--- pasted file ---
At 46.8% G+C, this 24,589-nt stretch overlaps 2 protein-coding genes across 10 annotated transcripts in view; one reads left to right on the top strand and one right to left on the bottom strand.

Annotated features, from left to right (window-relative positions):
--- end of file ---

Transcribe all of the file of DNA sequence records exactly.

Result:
At 46.8% G+C, this 24,589-nt stretch overlaps 2 protein-coding genes across 10 annotated transcripts in view; one reads left to right on the top strand and one right to left on the bottom strand.

Annotated features, from left to right (window-relative positions):